2017 – 2019
16mm film transferred to HD, 5:20 min
“The focus on reason has shrouded the wild in ourselves,
pushed it down into the darkness under the skin,
but under the skin is where the processes that maintain life
take place. ” *
Outline for a 16mm film installation that will present the documentation of a 2,5-year bonding with a farmed salmon, in collaboration with the Institute of Marine Research, in Norway.
The Bonding is the central part of the ongoing project Transpose, which explores cross-hemispherical relations, with regard to different tensions: the insertion, aquaculture and impact of salmon; the anthropocentric management and manipulation of living marine resources, and the coexistence and disappearance of ancestral knowledge, from origin to destination in the contemporary context.
This is a 16mm film documentation of a working process with fishermen and scientists of the University of Bergen (UiB), in which the aim was to research the history of salmon aquaculture and current technologies, as well as to understand ethical and political contexts. One of the tasks was the extraction of otoliths pairs from farmed salmons; unique crystals or bio-minerals that serve as a chemical diary of a fish. This seeded a reflection on how the microscopic crystals of the film material arrange themselves under a photochemical process.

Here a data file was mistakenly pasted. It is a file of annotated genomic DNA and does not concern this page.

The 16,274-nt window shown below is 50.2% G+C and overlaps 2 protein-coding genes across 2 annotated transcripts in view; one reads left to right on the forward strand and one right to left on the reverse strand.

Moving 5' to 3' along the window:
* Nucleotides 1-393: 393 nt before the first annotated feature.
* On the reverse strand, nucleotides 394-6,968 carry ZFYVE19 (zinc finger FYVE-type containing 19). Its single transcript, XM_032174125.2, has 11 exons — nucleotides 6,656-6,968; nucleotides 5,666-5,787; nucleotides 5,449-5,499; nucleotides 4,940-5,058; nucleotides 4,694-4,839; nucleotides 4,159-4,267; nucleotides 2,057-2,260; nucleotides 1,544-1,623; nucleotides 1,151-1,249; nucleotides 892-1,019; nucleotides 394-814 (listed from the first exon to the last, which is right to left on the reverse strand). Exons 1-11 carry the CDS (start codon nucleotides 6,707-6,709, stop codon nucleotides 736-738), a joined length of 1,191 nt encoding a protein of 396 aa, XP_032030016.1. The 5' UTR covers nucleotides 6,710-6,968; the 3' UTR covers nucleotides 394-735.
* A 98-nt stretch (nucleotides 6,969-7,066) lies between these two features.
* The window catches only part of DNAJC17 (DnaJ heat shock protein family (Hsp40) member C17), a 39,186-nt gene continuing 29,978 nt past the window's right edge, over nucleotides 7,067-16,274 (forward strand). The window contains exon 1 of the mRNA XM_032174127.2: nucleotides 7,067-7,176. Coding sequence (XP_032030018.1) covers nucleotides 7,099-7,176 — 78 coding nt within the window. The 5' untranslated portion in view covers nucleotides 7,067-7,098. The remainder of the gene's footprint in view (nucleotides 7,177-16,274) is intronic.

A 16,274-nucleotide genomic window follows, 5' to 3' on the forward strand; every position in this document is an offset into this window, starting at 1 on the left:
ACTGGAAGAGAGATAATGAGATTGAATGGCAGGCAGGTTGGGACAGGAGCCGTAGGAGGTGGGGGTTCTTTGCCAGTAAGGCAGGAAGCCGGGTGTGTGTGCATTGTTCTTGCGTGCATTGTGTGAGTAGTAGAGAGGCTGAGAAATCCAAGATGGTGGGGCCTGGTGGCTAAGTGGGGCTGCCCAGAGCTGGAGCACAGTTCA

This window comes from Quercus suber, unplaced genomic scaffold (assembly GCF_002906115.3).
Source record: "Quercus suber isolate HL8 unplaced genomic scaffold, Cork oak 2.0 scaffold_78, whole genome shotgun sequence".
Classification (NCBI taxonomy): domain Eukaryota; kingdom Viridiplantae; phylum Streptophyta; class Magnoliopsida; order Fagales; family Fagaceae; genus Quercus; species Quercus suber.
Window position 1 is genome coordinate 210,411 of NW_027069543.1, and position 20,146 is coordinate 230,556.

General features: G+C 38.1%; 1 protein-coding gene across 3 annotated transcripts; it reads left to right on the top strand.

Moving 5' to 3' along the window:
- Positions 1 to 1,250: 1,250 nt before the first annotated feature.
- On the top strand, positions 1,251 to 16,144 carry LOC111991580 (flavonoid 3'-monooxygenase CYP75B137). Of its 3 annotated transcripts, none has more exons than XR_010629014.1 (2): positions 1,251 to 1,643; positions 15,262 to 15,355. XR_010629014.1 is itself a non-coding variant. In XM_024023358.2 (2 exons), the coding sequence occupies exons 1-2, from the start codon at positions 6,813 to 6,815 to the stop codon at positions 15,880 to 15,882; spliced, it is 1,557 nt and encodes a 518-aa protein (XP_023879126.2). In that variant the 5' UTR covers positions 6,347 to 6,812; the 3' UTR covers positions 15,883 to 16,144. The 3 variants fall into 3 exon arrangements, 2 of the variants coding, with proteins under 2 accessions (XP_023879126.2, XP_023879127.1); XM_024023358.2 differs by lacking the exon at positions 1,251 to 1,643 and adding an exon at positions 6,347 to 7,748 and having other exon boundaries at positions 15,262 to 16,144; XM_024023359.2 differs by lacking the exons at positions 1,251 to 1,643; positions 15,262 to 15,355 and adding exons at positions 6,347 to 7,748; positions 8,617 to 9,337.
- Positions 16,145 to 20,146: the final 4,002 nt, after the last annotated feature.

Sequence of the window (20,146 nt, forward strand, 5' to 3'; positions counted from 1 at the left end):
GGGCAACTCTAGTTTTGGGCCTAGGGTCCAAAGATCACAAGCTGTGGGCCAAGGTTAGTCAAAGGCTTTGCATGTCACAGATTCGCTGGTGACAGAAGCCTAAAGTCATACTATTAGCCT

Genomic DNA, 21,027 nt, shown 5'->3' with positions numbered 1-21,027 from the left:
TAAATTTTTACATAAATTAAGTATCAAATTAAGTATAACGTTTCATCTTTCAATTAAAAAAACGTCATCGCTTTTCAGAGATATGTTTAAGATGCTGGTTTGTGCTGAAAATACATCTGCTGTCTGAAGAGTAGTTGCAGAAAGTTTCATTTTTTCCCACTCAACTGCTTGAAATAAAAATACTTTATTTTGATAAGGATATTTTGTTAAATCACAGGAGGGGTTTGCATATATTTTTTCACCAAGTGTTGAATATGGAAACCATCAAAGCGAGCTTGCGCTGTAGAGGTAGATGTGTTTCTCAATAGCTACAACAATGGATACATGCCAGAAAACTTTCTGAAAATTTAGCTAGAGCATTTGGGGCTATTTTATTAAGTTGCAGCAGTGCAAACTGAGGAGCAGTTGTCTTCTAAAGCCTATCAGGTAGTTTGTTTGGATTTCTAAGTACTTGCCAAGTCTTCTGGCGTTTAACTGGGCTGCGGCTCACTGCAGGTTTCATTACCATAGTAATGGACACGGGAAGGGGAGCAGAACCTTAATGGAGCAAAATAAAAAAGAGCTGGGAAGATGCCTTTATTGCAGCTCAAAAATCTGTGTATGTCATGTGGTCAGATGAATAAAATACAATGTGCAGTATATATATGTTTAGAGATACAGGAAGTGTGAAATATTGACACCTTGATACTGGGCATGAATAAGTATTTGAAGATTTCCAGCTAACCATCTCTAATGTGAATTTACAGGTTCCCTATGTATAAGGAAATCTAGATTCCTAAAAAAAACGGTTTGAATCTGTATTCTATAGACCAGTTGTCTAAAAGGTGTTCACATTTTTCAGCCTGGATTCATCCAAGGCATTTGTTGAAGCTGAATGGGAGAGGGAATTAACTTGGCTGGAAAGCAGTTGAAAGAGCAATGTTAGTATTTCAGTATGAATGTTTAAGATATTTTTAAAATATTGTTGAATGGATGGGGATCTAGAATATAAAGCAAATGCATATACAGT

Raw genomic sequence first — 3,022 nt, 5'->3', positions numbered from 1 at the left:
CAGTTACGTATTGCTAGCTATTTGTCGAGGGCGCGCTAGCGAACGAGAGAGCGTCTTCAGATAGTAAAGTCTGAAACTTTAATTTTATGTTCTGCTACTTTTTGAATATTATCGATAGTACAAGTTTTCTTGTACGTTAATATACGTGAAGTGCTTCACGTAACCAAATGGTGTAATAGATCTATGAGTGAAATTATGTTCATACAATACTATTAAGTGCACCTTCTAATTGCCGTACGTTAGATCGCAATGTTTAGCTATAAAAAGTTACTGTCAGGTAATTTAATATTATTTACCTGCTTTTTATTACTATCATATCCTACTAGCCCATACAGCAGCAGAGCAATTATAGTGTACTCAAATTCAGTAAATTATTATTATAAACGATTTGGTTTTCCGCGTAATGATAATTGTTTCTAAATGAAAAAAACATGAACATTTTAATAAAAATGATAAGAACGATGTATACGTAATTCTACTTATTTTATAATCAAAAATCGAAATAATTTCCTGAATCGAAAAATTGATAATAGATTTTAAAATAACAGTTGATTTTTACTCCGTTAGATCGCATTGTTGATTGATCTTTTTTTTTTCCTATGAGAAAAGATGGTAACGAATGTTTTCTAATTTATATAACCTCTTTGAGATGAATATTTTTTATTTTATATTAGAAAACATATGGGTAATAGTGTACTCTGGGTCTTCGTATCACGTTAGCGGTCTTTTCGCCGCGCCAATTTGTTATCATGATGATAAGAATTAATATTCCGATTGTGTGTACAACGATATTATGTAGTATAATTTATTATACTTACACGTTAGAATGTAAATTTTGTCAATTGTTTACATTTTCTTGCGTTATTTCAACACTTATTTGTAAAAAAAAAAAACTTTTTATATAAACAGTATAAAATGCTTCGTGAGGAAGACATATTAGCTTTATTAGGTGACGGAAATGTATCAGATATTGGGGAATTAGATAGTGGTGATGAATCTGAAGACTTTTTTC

This outline aims to translate the techno-antiseptic Cartesian environment constructed for a captive salmon through a grainy, imperfect 16mm film aesthetic. It is accompanied by an extract from a conversation with Sámi artist Ánde Somby in Tromsø, 2019.
The Bonding is being produced thanks to the support from KORO – Public Art Norway
Concept: Michelle-Marie Letelier
Director of Photography: Carlos Vasquez
Production and Editing: Carlos Vasquez & Michelle-Marie Letelier
Post-production: Muscle Temple Lab
- Screened at: Futurium, Berlin; Kunst.TV – Screen City Biennial, Stavanger and INTERFACE, Osaka
* Solveig Bøe, Wild Living Life, The Wild Living Marine Resources Belong to Society as a Whole, 2017.